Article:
Exploring Multicultural Initiatives in Higher Education: A Phenomenological Study

Exploring Multicultural Initiatives in Higher Education: A Phenomenological Study

Author: 
Tamika Lamb
Program of study: 
Ph.D./HEA
Abstract: 
The purpose of this qualitative phenomenological study was to explore faculty and administrators’ perceptions of multicultural initiatives in higher education. A demographic survey was used to select the study participants, which consisted of 10 faculty members and 10 administrators with at least two to five years of experience working with diverse student populations in Maricopa County, Arizona. Data was obtained through the use of focus group sessions and coding was done by utilizing Liamputtong and Ezzy’s (2005) three column format and NVivo10. The four major themes that emerged were: 1) Leadership support is needed to facilitate diversity policies and programs, 2) Curriculum and programming need to be adapted to engage students and enhance learning beyond the classroom, 3) Incorporating multicultural education created a welcoming environment in which students felt respected and safe to express themselves, and 4) No special instruction needed because incorporating culture does not necessarily enhance learning or the retention of knowledge. Findings indicated that faculty, administrators, and those in key leadership positions are at odds when deciding how best to meet the needs of diverse students. As the diversity of students increases on college campuses, it will be important for academic affairs professionals to be prepared to meet the needs of these diverse student populations by constructing learning environments in which a diversity of perspectives are represented (Bolman & Gallos, 2011; Kuk & Banning, 2010). Study results suggest that important steps institutional leaders can take to achieve this goal are to: (1) carefully draft definitions and policies of what constitutes a multicultural program, (2) ensure that these definitions and policies are clearly communicated, understood, and implemented by all members of the academic community, and (3) provide ongoing education to students and staff about the benefits of multicultural initiatives within the campus and the community at large.
Dedication: 
I dedicate this work to my fiancé, DaVaun Sanders, who stood beside me through this incredible journey and aspiring faculty and administrators searching for ways to enhance learning beyond the classroom. My journey to become a doctoral student began with the goal to create dialogue about the quality of education students are receiving and incorporate more inclusive educational practices into curriculum. Growing up I had the opportunity to experience the learning environment in poor and rich schools. In low-income schools the books were second hand or worst and the teachers were overworked and tired. In comparison, wealthier schools had brand new textbooks, state of the art technology, and teachers who were educated and prepared to teach. Although student’s in both environments received an education, the quality of education received was not the same, which creates an imbalance between students who are prepared to move onto to college and succeed. In the 21st century education is more important than ever. Technology, competition, and global affairs are creating new problems for the next generation to solve. Therefore, students must be guaranteed equal access to quality education. The responsibility of higher education is to prepare students to think critically. To accomplish this goal, curriculum and programming must reflect diverse perspectives, worldviews, and ways of knowing. Likewise, faculty must be the driving force pushing students to research, analyze, and critic their environment. I hope that my research findings will help build a bridge to allow critical conversations about diversity and multicultural initiatives to take place on all levels of academia.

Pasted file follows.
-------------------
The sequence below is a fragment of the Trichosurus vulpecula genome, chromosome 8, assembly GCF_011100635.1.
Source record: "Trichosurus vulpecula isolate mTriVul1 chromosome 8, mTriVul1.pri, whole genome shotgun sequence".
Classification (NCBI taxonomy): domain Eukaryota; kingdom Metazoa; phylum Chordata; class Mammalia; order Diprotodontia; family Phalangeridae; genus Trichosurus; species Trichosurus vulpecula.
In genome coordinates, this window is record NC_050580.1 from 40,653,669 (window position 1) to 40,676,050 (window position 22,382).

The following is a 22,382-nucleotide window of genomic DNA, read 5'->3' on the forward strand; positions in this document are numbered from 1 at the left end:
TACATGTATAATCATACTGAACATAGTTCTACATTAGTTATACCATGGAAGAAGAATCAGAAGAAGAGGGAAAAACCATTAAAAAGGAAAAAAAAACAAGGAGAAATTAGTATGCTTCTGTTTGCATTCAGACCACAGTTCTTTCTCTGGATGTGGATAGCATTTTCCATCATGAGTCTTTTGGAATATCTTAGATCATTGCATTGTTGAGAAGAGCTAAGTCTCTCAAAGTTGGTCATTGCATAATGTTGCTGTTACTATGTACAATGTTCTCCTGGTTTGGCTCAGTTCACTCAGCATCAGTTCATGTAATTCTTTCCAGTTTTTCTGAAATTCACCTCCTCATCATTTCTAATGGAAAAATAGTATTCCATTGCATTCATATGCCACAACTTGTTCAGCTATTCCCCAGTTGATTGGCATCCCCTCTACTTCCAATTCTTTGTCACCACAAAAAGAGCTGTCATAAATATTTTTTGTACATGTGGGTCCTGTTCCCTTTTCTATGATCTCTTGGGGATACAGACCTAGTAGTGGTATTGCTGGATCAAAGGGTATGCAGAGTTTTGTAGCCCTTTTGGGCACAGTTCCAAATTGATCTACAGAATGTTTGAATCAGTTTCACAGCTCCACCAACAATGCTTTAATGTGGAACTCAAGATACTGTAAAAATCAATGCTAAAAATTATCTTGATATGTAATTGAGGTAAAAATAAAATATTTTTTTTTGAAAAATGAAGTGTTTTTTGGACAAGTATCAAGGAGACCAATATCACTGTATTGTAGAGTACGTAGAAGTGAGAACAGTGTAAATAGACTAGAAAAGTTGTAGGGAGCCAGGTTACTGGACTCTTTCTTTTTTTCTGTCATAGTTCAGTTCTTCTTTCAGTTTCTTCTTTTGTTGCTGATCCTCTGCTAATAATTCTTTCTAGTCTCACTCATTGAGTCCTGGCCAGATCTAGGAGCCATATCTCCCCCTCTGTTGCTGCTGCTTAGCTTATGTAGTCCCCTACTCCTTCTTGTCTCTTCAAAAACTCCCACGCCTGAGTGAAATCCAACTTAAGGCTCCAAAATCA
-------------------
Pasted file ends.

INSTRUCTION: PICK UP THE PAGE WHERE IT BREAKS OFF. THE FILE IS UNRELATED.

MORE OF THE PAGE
Acknowledgements: 
Every doctoral candidate deserves an amazing team and I am glad to know that I had one of the best and most supportive teams for my doctoral journey! I would first like to thank my dissertation chair, Dr. Marianne Justus, for her insightful feedback and suggestions that helped me take my dissertation from infancy to adulthood! When I look back on my earlier drafts, compared to what has now evolved, I realized how blessed that I was to have a chair who could provide feedback in a meaningful way and bring out the best in my writing. Without her guidance, I would not have been able to advance as quickly as I did. I thank you for your wisdom, dedication, and honesty. I would also like to thank my committee members, Dr. Heath Boice-Pardee and Dr. Nancy Greer-Williams, for their timely feedback and support. I will never forget Dr. Boice-Pardee’s advice in my first year residency about selecting a topic. He said that our dissertation topic would be like a billboard, so select it wisely because it would follow you throughout your academic career. I never forgot those words and they helped me select a topic that I could be proud of! I thank you both for the time, effort, and insight you gave during this journey. I am also eternally grateful to the 20 participants who made this study possible! I would not have been able to complete this study without their willingness to volunteer and provide me with their insight. Thank you all for showing me how complicated the discussion of multicultural education can be in different institutions and sharing the amazing experiences that shaped your philosophical approach. I learned so much from each focus group session and I am glad that each participant felt the same. I wish each of you the best of luck with your academic pursuits and thank you for your willingness to start conversations about diversity and multiculturalism at your respective institutions.